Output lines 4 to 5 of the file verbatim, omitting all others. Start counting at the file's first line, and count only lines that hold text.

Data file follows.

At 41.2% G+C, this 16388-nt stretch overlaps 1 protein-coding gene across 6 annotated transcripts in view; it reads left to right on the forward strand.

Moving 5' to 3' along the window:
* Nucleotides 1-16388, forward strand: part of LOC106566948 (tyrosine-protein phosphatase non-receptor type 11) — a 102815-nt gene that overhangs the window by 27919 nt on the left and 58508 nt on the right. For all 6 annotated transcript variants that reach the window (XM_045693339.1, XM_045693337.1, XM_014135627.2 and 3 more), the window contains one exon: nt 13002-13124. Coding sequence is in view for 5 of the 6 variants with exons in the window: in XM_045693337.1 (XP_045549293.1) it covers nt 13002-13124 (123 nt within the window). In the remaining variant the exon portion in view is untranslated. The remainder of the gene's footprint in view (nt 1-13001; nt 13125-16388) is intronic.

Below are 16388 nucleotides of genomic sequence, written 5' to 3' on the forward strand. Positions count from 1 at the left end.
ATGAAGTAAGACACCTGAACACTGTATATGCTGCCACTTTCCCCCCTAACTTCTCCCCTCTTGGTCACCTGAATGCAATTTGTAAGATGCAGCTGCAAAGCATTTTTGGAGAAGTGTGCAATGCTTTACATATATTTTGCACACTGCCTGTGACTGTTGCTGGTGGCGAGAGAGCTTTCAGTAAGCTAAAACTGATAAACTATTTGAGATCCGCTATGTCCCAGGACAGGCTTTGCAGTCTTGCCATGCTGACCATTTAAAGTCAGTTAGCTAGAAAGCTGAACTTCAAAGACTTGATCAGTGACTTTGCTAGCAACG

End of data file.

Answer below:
Below are 16388 nucleotides of genomic sequence, written 5' to 3' on the forward strand. Positions count from 1 at the left end.
ATGAAGTAAGACACCTGAACACTGTATATGCTGCCACTTTCCCCCCTAACTTCTCCCCTCTTGGTCACCTGAATGCAATTTGTAAGATGCAGCTGCAAAGCATTTTTGGAGAAGTGTGCAATGCTTTACATATATTTTGCACACTGCCTGTGACTGTTGCTGGTGGCGAGAGAGCTTTCAGTAAGCTAAAACTGATAAACTATTTGAGATCCGCTATGTCCCAGGACAGGCTTTGCAGTCTTGCCATGCTGACCATTTAAAGTCAGTTAGCTAGAAAGCTGAACTTCAAAGACTTGATCAGTGACTTTGCTAGCAACG